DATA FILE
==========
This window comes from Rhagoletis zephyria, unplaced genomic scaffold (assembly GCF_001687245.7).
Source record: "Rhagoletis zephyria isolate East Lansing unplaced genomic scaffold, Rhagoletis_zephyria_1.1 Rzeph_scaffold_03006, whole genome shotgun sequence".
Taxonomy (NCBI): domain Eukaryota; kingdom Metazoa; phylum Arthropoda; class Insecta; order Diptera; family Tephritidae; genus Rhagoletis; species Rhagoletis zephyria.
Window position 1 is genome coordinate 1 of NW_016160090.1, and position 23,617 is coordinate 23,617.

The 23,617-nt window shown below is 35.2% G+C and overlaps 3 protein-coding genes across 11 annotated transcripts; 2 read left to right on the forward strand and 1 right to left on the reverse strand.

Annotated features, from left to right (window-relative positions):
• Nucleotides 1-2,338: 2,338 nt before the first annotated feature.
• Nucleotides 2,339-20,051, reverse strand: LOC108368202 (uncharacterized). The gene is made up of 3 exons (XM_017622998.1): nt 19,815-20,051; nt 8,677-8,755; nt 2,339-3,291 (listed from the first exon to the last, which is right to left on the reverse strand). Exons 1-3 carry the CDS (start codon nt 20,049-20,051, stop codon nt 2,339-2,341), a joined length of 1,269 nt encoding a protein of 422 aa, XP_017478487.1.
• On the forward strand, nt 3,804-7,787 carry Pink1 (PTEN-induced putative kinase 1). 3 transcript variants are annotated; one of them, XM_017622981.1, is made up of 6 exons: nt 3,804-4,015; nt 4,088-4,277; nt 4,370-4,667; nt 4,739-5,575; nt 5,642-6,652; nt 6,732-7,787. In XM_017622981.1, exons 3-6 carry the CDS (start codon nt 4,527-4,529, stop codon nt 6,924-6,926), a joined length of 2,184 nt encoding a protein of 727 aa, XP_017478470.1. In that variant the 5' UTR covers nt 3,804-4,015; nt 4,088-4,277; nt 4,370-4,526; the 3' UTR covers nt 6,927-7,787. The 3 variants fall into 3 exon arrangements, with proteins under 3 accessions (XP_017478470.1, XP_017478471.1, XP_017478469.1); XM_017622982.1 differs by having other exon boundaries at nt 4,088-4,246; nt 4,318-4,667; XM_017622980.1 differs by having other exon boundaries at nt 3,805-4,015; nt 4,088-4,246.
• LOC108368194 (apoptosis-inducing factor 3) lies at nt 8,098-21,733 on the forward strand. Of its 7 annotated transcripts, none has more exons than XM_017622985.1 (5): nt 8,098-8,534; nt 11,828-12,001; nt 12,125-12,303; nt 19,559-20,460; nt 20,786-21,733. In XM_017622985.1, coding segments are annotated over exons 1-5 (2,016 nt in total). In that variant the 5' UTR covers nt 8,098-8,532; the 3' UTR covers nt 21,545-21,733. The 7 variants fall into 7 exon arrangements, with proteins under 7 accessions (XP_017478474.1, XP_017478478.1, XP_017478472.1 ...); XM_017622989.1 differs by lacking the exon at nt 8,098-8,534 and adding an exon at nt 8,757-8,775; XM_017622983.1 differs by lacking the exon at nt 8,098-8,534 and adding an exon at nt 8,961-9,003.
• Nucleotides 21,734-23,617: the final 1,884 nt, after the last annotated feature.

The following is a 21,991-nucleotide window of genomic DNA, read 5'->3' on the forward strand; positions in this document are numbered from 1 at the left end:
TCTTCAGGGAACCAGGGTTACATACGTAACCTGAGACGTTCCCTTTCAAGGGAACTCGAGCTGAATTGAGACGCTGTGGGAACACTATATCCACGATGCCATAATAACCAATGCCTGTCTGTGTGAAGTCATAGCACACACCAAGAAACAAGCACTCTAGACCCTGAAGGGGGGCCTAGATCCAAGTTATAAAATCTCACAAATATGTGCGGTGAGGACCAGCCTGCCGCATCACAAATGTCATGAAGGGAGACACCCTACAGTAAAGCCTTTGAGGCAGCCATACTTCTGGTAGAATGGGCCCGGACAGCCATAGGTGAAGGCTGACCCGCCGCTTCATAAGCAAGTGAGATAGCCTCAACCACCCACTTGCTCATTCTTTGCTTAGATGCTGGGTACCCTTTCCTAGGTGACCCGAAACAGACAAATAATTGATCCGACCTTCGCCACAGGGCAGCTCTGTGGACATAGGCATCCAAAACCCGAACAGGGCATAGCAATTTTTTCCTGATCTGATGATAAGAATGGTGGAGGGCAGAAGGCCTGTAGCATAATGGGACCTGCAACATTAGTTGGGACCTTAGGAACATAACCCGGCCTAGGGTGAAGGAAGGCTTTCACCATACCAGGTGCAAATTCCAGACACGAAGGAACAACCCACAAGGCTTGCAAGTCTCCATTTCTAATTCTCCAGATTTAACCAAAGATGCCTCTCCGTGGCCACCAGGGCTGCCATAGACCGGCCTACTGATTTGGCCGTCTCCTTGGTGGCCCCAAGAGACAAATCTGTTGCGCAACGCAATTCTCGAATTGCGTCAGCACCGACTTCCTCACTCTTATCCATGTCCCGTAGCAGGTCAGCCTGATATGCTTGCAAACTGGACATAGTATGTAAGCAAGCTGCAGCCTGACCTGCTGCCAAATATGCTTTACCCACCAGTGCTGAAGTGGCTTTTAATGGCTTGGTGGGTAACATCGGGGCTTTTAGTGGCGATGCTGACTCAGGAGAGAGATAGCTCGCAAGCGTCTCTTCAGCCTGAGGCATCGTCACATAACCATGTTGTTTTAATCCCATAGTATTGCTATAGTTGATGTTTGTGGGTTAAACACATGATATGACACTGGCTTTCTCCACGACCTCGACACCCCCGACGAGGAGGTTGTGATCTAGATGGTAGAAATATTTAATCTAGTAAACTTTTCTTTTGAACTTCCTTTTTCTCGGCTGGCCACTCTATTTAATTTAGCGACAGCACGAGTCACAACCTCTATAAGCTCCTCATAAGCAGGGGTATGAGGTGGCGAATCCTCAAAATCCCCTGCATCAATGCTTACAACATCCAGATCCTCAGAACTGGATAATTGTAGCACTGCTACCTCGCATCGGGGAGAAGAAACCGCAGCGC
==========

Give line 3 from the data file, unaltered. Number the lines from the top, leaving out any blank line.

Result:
Taxonomy (NCBI): domain Eukaryota; kingdom Metazoa; phylum Arthropoda; class Insecta; order Diptera; family Tephritidae; genus Rhagoletis; species Rhagoletis zephyria.